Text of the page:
Brutal heatwave scorches southern Europe

Firefighters work to put out fires in Cugliari (Photo: AP)

Southern Europe continues to feel the effect of a scorching heatwave. On Tuesday, temperatures in Greece reached 47.1 degrees Celsius, (117 degrees Fahrenheit), making it one of the worst heatwaves the country has experienced in decades.

Citizens have been placed on high alert as the country tries to battle blazes across the country. According to the Greek Fire service, it has been called to put out 78 fires across the country in the last 24 hours.

Residents of the Greek capital, Athens, have been warned to stay indoors with their windows closed because of poor air quality after a wildfire raged Tuesday in the suburbs north of the capital.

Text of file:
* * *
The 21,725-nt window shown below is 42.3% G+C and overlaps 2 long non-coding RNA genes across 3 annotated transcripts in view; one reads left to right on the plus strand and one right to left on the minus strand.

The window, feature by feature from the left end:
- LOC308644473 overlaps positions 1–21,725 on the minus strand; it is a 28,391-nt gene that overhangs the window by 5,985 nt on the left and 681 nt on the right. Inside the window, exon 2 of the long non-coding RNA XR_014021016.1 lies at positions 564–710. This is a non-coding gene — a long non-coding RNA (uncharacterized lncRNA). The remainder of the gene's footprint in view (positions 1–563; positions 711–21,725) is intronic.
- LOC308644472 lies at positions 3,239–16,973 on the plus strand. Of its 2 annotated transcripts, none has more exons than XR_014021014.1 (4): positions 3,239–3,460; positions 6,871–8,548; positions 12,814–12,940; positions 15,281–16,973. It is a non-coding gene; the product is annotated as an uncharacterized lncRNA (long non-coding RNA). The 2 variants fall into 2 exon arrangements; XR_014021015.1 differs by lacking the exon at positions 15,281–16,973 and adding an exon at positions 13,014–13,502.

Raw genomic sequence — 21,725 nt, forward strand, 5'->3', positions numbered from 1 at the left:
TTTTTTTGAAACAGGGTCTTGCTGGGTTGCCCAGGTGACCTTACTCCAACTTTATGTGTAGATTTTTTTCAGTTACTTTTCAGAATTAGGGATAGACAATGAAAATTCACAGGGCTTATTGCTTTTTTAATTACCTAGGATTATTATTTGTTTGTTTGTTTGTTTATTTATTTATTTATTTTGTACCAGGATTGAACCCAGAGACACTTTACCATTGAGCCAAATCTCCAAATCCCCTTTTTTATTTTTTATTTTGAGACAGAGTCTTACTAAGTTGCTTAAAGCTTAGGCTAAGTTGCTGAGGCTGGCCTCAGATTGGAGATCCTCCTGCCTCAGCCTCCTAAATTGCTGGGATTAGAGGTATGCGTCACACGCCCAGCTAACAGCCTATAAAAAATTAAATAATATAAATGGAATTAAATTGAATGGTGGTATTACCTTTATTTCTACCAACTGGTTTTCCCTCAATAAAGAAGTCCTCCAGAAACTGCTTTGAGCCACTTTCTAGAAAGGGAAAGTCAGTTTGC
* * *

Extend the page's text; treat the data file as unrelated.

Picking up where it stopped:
Additionally, CNN reports that heat warnings have also been issued for Bosnia and Herzegovina, Bulgaria, Italy, Romania, Serbia and Turkey with the fires in Turkey becoming deadly. At least eight people had died as a result of the fires in Mugla and Antalya provinces as of Tuesday, Turkey’s state-run Anadolu news agency reported.

According to experts, these are a sign of the impacts of climate change. Droughts are becoming more frequent and more severe in southern Europe, and environmental authorities have warned that the region is at the greatest risk from the impacts of climate change on the continent.